July/August 2016 Church & State - July/August 2016

Members Of Congress Introduce Legislation To Restore Federal Religious Freedom Law

  AU admin

U.S. Reps. Joseph P. Kennedy III (D-Mass.) and Robert C. “Bobby” Scott (D-Va.) on May 18 introduced legislation that would counteract some of the harmful effects of the federal Religious Freedom Restoration Act (RFRA) and restore it to its original intent.

The “Do No Harm Act,” (H.R. 5272) would preserve RFRA’s power to protect religious liberty but also clarify that it may not be used to harm others.

Passed in 1993 with overwhelming bipartisan support, RFRA was intended to protect religious minorities from government overreach in the wake of the U.S. Supreme Court’s 1990 decision in Employment Division v. Smith.

In Smith, the court held that neutral and generally applicable laws do not violate the Free Exercise Clause of the First Amendment. Thus, the state of Oregon could deny unemployment benefits for two Native American men who were fired for using an illegal substance, peyote, even though they used it as part of a religious ritual. Smith changed the rules for how religious freedom cases would be judged and effectively lessened constitutional protections for rights of conscience.

Leading up to RFRA’s passage, religious and public policy groups on all points of the political spectrum supported RFRA (including Americans United). Members of Congress primarily focused on how best to protect minority religious practice from government intervention, such as ensuring Jewish children could wear yar­mulkes in public schools or Muslim firefighters could wear beards.

But since then, RFRA has been used in ways that harm and deny the rights of others.  At first, landlords who refused to rent apartments to unmarried couples on religious grounds sued to obtain exemptions from laws prohibiting housing discrimination. Since then, individuals, religiously affiliated federal contractors and even for-profit businesses have attempted to exploit RFRA to trump non-discrimination, health and safety laws.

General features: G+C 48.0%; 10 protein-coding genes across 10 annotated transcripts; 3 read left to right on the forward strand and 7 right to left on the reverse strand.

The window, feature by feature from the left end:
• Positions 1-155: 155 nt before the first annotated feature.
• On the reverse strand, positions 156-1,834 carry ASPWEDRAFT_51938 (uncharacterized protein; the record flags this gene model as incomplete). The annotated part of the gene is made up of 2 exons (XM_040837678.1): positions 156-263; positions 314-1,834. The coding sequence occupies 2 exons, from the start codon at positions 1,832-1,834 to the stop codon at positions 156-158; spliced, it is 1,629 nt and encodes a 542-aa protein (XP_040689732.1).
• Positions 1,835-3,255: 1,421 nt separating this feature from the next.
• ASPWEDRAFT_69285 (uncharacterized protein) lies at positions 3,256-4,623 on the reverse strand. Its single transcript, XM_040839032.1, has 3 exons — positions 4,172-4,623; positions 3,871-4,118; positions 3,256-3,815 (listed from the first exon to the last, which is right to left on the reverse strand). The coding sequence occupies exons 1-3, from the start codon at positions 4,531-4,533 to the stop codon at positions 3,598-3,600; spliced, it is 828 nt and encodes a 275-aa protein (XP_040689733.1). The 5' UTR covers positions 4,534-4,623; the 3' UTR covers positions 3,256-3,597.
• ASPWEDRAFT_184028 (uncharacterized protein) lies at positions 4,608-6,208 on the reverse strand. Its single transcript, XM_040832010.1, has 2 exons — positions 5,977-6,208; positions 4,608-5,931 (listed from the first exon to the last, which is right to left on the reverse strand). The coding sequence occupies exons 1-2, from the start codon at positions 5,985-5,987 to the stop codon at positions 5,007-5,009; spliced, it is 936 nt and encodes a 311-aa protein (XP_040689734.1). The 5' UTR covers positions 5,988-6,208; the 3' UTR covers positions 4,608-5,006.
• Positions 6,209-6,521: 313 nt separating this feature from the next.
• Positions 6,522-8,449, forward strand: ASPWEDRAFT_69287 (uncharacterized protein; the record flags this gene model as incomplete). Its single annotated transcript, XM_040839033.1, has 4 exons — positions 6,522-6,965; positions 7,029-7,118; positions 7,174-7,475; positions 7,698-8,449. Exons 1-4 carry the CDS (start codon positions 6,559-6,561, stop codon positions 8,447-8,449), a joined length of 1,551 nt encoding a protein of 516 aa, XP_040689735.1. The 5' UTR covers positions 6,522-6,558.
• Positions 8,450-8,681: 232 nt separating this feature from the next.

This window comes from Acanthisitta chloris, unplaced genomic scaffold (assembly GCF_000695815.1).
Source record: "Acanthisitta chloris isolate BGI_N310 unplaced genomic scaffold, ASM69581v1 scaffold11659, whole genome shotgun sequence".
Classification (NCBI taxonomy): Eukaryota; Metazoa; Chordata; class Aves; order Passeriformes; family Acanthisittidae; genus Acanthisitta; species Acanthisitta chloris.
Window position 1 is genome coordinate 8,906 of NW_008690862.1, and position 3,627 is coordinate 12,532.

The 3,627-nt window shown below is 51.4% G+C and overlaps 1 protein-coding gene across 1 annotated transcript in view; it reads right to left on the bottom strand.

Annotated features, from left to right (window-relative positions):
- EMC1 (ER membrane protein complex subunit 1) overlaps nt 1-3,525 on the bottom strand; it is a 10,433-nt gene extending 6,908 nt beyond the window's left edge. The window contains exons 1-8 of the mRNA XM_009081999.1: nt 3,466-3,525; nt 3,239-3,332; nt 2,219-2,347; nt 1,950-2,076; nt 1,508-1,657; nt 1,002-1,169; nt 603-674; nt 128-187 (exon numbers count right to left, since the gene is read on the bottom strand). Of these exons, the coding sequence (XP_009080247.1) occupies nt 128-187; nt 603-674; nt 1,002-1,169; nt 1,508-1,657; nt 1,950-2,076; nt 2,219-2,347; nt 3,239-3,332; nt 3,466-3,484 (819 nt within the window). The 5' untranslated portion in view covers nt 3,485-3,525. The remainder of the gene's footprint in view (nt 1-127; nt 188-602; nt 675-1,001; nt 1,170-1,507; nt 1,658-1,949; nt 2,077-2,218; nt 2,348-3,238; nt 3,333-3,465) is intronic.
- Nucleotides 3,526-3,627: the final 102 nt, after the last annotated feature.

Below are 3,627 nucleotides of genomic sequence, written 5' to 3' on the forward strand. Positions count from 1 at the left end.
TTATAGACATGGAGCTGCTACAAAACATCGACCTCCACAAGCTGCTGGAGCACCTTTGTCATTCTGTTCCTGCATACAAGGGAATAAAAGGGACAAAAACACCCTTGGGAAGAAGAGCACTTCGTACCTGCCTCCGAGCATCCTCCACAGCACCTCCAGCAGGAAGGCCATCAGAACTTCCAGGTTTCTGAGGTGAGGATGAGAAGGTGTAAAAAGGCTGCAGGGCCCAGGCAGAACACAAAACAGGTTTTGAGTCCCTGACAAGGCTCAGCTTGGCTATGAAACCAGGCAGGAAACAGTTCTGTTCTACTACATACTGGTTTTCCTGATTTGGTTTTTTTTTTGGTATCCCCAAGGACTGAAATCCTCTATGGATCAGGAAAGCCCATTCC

The most well-known example is Hobby Lobby, a national craft store chain with tens of thousands of employees that used RFRA to refuse to provide its workers insurance coverage for contraception.

“When Congress passed RFRA in 1993, the goal was to protect religious freedom for minority groups,” Scott said in a statement. “Since then, the law has been misconstrued as allowing the sincerely held religious beliefs of one person to trump the civil rights of others….The Do No Harm Act restores the original intent of RFRA.”

Kennedy added in a statement, “The right of Americans to freely and fully express our faith is sacred in this country. But in order to guarantee that liberty for every citizen, our system must ensure that my religious freedom does not infringe on yours or do you harm. While not its original intent, the Religious Freedom Res­toration Act has become a vehicle for those seeking to impose their beliefs on others or claim that the tenets of their faith justify discrimination. The Do No Harm Act will restore the balance between our right to religious freedom and our promise of equal protection under law.”

Forty organizations, including denominations and advocates for civil rights, reproductive rights, LGBT rights and labor, have endorsed the bill.

Americans United Legislative Director Maggie Garrett was on hand for the bill’s unveiling on Capitol Hill and spoke at a press conference along with representatives from a few other endorsing organizations.

“The Do No Harm Act will allow us to continue to use RFRA to grant important accommodations for religious exercise, but only where they do not harm others – such as when a Sikh soldier seeks to serve his country while wearing his articles of faith,” Garrett said. “We are proud to stand here today to support the Do No Harm Act because it will restore RFRA to its original purpose: RFRA should be a shield that protects religious exercise rather than a sword to harm others.”

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